6 Tips to Make Small Business Saturday a Success
by Stacey Dadd | November 22, 2019
On the last Saturday of November each year, small businesses across the nation band together to entice consumers to Shop Small. The initiative, launched in 2010 by American Express, was created as a means for small businesses to gain exposure and change the way consumers shop within their own communities.
While marketing on the front-end of Small Business Saturday – November 30 this year – is important, just as important are some other key tasks small businesses can do leading up to, and on the day of the event.
Here are 6 tips to help you – the small business owner – have a successful Small Business Saturday.
Before Small Business Saturday
- Take advantage of American Express’s free marketing collateral. This is a great benefit of the initiative, especially for those on a shoe string marketing budget. When visiting the Shop Small Custom Studio online, you have access to customizable social media posts, cover art, email templates and posters. You can customize the materials to match your brand and messaging as well.
- Band together. This is a great way to increase foot traffic on the day of the event, if you prepare ahead. Florida SBDC at University of South Florida consultant, Bill Burnham, has seen this first-hand in Brooksville. “I thought it was clever to have the shops band together and create ways for people to visit all the shops in the group,” he said. For example each shop gives out a ticket and the person who collects the most tickets wins a prize.Burnham has seen variations on the theme as well, such as a scavenger hunt or taking selfies and tagging or posting on social media.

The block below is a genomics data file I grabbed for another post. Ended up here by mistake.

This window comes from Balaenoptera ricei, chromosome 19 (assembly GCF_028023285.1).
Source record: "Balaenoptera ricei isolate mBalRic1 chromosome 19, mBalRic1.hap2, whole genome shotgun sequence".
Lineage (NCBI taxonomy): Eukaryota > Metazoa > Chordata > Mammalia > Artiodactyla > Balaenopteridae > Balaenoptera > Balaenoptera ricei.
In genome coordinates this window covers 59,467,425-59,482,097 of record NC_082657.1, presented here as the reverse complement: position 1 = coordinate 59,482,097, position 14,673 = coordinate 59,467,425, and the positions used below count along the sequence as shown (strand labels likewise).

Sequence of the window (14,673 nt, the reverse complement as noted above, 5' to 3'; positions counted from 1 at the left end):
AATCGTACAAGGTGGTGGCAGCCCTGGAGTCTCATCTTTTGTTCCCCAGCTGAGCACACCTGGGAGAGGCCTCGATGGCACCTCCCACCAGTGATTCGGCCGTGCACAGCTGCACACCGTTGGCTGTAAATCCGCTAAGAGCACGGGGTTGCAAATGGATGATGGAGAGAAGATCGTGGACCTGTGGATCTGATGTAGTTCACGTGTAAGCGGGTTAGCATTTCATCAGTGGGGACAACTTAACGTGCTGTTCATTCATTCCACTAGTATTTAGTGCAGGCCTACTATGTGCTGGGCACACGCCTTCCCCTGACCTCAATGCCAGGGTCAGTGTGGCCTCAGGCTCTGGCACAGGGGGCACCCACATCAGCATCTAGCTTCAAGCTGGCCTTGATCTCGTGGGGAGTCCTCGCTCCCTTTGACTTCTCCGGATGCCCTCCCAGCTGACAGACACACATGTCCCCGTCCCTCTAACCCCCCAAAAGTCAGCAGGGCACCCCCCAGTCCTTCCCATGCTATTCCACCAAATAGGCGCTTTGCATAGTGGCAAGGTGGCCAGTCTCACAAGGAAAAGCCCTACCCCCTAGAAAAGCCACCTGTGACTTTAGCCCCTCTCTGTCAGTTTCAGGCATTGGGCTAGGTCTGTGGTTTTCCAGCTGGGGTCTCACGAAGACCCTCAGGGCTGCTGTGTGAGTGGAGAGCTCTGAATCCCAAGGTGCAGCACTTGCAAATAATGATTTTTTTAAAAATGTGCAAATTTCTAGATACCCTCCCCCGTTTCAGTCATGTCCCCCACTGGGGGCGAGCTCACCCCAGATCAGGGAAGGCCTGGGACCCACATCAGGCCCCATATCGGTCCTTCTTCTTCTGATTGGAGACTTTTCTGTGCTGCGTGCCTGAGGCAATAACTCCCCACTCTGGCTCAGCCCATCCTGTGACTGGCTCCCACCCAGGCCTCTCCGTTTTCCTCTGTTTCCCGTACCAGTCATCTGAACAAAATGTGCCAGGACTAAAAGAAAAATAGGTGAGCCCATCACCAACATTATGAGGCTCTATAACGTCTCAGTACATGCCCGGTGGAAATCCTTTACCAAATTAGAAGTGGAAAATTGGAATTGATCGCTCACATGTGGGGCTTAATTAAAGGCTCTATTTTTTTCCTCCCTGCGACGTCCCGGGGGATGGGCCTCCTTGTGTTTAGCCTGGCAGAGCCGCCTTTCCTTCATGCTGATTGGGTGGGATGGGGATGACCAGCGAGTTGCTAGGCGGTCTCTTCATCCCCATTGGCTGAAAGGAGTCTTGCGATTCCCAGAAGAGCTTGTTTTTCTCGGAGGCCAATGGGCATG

Burnham, who is based at the Greater Hernando Chamber of Commerce, is also a big believer in belonging to a chamber. “The chambers promote the heck out of Small Business Saturday with their members who tend to be community-minded anyway,” he added.
- Create a bounce-back offer. A bounce-back offer is one that entices customers to come back to a store after Small Business Saturday is over, but before Christmas. This usually is a coupon or code that can be used on a future purchase and the value is typically more significant than a regular coupon. “The end goal is to have the customer come back and purchase more from your company,” Carl Hadden, associate director at the Florida SBDC at USF, said. “The bounce-back offer should be handed to the customer at the point of purchase and/or placed in the client’s bag along with the receipt.”
During Small Business Saturday
- Smile! You’d be surprised how difficult this is for some owners and employees. The idea behind Small Business Saturday is not only to get consumers into small businesses, but to make them want to come back. No matter the deals you have on Small Business Saturday, if the small business appears unfriendly, you’ve lost potential repeat customers. So smile and say hello versus burying your head in paperwork behind the counter.
- Get to know your customers. Kurt Forster, a marketing business consultant with the Florida SBDC at Pinellas County Economic Development, offers an excellent tip for making a personal connection with customers. “Ask their names and use that name in a sentence with them to help you remember,” he said. “Each time a repeat customer comes in, try to learn something new about them so that you can ask how things are going with their son’s soccer, or their work, or whatever you have learned about them.” Personal connections are part of what turns consumers into loyal customers in the long run.
- Encourage employees to do #4 and #5. It’s important that the entire staff understands the importance of being friendly and engaging with potential customers. Teach them how to do it properly by modeling it in their everyday work environment.
According to the 2018 Small Business Economic Impact Study, for every dollar spent at a small business in the U.S., approximately 67 cents stays in the local community. Each year, more than 100 million consumers have spent over $10 billion on Small Business Saturday, at local small businesses.
But if you own a small business, it’s likely more than just the numbers that drives you to continue being an entrepreneur. Whatever your reason, set yourself up for success on Small Business Saturday and help build loyal customers for the future of your business.
Content contributed by Bill Burnham, Carl Hadden and Kurt Forster. Stacey Dadd is the marketing and communications officer for the Florida SBDC at USF, and provides social media consulting.